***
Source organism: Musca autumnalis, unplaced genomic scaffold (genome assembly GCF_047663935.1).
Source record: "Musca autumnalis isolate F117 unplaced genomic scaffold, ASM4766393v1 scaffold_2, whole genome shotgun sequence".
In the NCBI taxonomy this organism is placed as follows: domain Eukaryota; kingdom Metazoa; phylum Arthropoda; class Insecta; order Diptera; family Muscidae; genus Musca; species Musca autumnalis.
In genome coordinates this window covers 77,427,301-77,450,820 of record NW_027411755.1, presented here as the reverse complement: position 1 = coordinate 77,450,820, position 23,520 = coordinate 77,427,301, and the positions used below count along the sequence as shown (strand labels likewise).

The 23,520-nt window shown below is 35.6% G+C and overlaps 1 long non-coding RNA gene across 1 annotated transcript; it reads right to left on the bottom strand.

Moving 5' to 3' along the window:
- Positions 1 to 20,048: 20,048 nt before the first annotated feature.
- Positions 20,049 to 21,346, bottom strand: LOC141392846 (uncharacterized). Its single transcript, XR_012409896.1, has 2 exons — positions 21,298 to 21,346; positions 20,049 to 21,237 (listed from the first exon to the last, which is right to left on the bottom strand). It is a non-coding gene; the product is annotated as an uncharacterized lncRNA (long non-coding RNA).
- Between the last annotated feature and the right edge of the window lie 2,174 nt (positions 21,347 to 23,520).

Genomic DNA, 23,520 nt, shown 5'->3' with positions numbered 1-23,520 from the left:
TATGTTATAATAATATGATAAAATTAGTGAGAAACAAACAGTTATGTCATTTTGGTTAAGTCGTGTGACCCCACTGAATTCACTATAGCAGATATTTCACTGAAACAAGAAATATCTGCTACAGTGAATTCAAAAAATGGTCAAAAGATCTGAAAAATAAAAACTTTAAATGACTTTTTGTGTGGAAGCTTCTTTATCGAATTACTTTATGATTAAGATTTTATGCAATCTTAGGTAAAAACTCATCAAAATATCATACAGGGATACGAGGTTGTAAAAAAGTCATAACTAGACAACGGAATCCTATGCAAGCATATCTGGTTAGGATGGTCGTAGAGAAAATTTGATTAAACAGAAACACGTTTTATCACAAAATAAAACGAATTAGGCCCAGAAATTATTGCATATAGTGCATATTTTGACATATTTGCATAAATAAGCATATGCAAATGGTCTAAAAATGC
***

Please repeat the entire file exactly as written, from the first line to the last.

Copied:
Source organism: Musca autumnalis, unplaced genomic scaffold (genome assembly GCF_047663935.1).
Source record: "Musca autumnalis isolate F117 unplaced genomic scaffold, ASM4766393v1 scaffold_2, whole genome shotgun sequence".
In the NCBI taxonomy this organism is placed as follows: domain Eukaryota; kingdom Metazoa; phylum Arthropoda; class Insecta; order Diptera; family Muscidae; genus Musca; species Musca autumnalis.
In genome coordinates this window covers 77,427,301-77,450,820 of record NW_027411755.1, presented here as the reverse complement: position 1 = coordinate 77,450,820, position 23,520 = coordinate 77,427,301, and the positions used below count along the sequence as shown (strand labels likewise).

The 23,520-nt window shown below is 35.6% G+C and overlaps 1 long non-coding RNA gene across 1 annotated transcript; it reads right to left on the bottom strand.

Moving 5' to 3' along the window:
- Positions 1 to 20,048: 20,048 nt before the first annotated feature.
- Positions 20,049 to 21,346, bottom strand: LOC141392846 (uncharacterized). Its single transcript, XR_012409896.1, has 2 exons — positions 21,298 to 21,346; positions 20,049 to 21,237 (listed from the first exon to the last, which is right to left on the bottom strand). It is a non-coding gene; the product is annotated as an uncharacterized lncRNA (long non-coding RNA).
- Between the last annotated feature and the right edge of the window lie 2,174 nt (positions 21,347 to 23,520).

Genomic DNA, 23,520 nt, shown 5'->3' with positions numbered 1-23,520 from the left:
TATGTTATAATAATATGATAAAATTAGTGAGAAACAAACAGTTATGTCATTTTGGTTAAGTCGTGTGACCCCACTGAATTCACTATAGCAGATATTTCACTGAAACAAGAAATATCTGCTACAGTGAATTCAAAAAATGGTCAAAAGATCTGAAAAATAAAAACTTTAAATGACTTTTTGTGTGGAAGCTTCTTTATCGAATTACTTTATGATTAAGATTTTATGCAATCTTAGGTAAAAACTCATCAAAATATCATACAGGGATACGAGGTTGTAAAAAAGTCATAACTAGACAACGGAATCCTATGCAAGCATATCTGGTTAGGATGGTCGTAGAGAAAATTTGATTAAACAGAAACACGTTTTATCACAAAATAAAACGAATTAGGCCCAGAAATTATTGCATATAGTGCATATTTTGACATATTTGCATAAATAAGCATATGCAAATGGTCTAAAAATGC